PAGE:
Artificial General Intelligence and how (much) to worry about it
Presenting the Strange equation, the AI analogue of the Drake equation
This post is the encapsulation of my thoughts on AGI evolution, which I’ve variously written about eg here and here. Feel free to just check out the equation and skip to the last section if you’d rather cut to the chase and start the debate.
There is a persistent worry amongst smart folks about the creation of smart and capable artificial intelligences, or AGI. The worry is that by its very nature it would have a very different set of moral codes (things it should or shouldn’t do) and a vastly increased set of capabilities, which can result in pretty catastrophic outcomes. Like a baby with a bazooka, but worse. Metaculus now predicts weak AGI by 2027 & strong AGI with robotic capabilities by 2038.
To put my bias upfront, I’ve not found this to be very persuasive. From an epistemological point of view, “it can be dangerous” seems like insufficient grounds to worry, and “we should make it safer” seems like a non sequitur. Like sure, make it safer, but since nobody knows how it feels like a lot of folks talking back and forth with each other. We wouldn’t have been able to solve the horrors of social media before social media. We couldn’t have solved online safety before the internet usage soared and costs plummeted. Jason Crawford has written about a philosophy of safety and how its part of progress and not separate from it.
However as every new instance of AI enabled tech dropped, both camps of accelerationists and doomsdayers say the same things. Imagine if this continues to get powerful at the same rate. Imagine if this technology falls into the wrong hands. Imagine if the AI we created doesn’t do what we tell it to do, through incompetence or uncaringness or educated malice.
The core of the worry segment lay in the idea that capabilities do not rise at the same rate as the knowledge to wield the capability wisely. The best examples are this paper from Joe Carlsmith, and this research article from Ajeya Cotra. I’m not gonna try to summarise them, because they’re extremely information dense and assumption laden, but the conclusion includes two components - that as intelligence and ability within the machine increases we lose our ability to control it, and that it might not value the things we value, thus causing inadvertent chaos.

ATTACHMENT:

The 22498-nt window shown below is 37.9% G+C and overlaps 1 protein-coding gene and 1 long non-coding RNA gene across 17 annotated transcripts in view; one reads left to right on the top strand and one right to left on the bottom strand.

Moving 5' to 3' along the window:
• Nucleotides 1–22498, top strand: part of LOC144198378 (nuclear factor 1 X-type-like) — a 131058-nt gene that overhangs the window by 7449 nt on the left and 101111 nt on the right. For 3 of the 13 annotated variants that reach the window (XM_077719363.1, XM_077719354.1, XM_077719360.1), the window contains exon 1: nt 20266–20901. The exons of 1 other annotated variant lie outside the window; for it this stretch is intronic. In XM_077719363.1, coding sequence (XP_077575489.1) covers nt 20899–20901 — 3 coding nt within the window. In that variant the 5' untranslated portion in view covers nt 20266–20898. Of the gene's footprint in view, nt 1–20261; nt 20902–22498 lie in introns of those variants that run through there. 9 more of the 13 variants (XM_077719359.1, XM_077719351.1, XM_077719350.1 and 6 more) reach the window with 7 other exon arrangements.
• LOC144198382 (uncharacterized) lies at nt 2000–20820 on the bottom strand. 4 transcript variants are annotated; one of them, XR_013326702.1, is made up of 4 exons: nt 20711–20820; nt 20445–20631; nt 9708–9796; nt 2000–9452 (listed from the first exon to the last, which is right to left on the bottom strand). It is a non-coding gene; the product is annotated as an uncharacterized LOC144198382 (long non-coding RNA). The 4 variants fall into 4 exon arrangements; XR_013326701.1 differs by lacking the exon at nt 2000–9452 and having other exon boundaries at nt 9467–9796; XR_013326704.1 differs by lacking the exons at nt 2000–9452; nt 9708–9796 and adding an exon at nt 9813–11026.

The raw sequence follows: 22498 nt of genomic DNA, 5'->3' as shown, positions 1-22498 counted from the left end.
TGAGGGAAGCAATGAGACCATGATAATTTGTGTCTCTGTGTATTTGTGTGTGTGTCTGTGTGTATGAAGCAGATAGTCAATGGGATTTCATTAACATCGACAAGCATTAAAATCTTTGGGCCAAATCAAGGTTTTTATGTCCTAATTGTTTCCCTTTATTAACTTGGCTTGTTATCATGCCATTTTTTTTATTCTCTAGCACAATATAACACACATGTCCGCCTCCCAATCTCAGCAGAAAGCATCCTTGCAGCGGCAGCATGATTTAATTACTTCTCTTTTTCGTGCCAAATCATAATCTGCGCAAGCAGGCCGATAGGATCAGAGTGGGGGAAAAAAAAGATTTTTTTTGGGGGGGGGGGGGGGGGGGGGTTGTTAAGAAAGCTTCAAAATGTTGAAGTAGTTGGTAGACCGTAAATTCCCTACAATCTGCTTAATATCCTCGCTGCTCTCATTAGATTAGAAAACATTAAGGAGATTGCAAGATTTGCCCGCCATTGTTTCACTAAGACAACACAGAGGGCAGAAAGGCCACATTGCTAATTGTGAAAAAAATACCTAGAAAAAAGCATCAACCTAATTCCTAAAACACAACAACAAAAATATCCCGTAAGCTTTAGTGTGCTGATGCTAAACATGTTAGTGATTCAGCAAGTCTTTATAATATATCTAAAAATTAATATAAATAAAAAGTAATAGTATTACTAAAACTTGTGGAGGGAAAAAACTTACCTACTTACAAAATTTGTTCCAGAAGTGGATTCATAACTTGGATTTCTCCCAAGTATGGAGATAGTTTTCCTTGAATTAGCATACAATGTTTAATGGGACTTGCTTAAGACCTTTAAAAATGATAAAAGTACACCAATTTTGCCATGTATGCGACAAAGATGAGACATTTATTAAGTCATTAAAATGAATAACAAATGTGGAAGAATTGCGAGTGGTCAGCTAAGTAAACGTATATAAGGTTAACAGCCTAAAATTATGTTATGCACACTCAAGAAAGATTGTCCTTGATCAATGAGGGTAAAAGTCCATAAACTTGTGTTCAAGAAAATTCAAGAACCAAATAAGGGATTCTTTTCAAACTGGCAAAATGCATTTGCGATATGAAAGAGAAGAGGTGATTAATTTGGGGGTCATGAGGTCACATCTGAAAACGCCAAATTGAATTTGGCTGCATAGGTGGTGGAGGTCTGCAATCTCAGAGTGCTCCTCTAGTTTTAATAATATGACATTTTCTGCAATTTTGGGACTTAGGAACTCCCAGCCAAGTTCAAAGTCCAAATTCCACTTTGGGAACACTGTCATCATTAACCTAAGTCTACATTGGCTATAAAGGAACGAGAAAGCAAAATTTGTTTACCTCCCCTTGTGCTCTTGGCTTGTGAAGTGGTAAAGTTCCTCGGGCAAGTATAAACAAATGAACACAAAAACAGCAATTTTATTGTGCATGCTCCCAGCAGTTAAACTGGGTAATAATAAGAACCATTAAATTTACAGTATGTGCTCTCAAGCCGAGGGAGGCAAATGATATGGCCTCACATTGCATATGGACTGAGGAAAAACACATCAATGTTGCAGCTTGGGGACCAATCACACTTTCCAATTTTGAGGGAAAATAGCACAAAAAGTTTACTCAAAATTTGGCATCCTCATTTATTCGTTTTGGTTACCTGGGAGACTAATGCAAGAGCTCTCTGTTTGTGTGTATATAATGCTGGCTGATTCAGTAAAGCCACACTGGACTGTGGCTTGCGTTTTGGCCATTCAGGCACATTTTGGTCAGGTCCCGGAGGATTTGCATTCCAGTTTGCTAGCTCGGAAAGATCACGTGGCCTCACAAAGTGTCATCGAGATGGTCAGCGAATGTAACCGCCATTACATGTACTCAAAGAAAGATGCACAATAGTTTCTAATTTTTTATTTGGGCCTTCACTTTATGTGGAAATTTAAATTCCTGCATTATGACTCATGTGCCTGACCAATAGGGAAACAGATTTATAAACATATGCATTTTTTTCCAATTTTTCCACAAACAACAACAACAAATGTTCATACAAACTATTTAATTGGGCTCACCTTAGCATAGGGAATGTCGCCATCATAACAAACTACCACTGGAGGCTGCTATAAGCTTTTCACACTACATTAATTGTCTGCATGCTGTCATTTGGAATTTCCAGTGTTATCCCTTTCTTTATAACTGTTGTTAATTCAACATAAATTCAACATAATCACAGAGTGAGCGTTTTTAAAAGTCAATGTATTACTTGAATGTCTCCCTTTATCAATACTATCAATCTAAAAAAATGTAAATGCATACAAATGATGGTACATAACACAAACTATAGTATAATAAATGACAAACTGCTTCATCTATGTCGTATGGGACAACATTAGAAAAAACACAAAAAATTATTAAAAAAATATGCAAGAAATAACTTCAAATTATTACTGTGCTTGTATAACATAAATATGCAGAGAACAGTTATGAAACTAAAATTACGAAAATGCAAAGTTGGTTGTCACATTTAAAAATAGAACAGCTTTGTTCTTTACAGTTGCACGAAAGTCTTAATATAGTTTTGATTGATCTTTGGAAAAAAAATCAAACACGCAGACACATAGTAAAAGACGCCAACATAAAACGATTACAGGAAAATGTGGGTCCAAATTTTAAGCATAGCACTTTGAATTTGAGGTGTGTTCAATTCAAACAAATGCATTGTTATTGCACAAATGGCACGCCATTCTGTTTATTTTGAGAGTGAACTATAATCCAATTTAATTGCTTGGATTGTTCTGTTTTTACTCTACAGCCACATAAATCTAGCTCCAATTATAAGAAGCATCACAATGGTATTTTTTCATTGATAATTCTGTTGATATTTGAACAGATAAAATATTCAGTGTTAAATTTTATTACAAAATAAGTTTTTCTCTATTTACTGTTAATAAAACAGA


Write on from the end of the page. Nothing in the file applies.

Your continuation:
This feels very much like creating an anthropology for a species that doesn’t exist yet.
While I’ve written about the idea of AI doom as eschatology before, and am very much in the techno-optimist camp about its potential, when multiple smart people are freaking out about the same problem its useful to check if its people being nerd-sniped.
The first problem is how to break the problem down. Because ultimately a lot of the ways in which AI makes everyone grey goo, or sets off all nuclear bombs, or creates a pathogen, assume a level of sophistication that basically begs the answer. So I looked at where we’ve grappled with the ineffable before, and tried to somehow break down our uncertainty about the existence of a thing, in this case a malevolent entity that an uncomfortably large percentage of the population are happy to call a demon.
We’ve looked at calculating the incalculable before. Most famously, in 1961, the astrophysicist Frank Drake asked how many extra-terrestrial civilisations there could be. To answer this, he created his eponymous equation.
You can think of this as a first principles Fermi estimation. Based on your assumptions about the things it takes to create an alien lifeform, the rate of star formation, fraction of those with planets, fraction which can support life and actually develop it, fraction of those with civilisations which will eventually become visible to us. As Frank Drake actually said:
As I planned the meeting, I realized a few day[s] ahead of time we needed an agenda. And so I wrote down all the things you needed to know to predict how hard it's going to be to detect extraterrestrial life. And looking at them it became pretty evident that if you multiplied all these together, you got a number, N, which is the number of detectable civilizations in our galaxy.
Each one of those fractions are of course highly variable, but the idea is to get a sense of the inputs into the equations and help us think better. Or in the words of the new master.
The Drake equation is a specific equation used to estimate the number of intelligent extraterrestrial civilizations in our galaxy. While there may be other equations that are used to estimate the likelihood or probability of certain events, I am not aware of any that are directly comparable to the Drake equation. It is worth noting that the Drake equation is not a scientific equation in the traditional sense, but rather a way to help organize and structure our thinking about the probability of the existence of extraterrestrial life.
The Drake equation is a way to distil our thinking about extremely complex scenarios around the emergence of alien life, and in that vein it's been really helpful.
Which made me think, shouldn't we have something similar regarding the emergence of artificial alien intelligence too? I looked around and didn't find anything comparable. So, I decided to make an equation for AGI, to help us think about the worry regarding existential risk (x-risk) from it's development.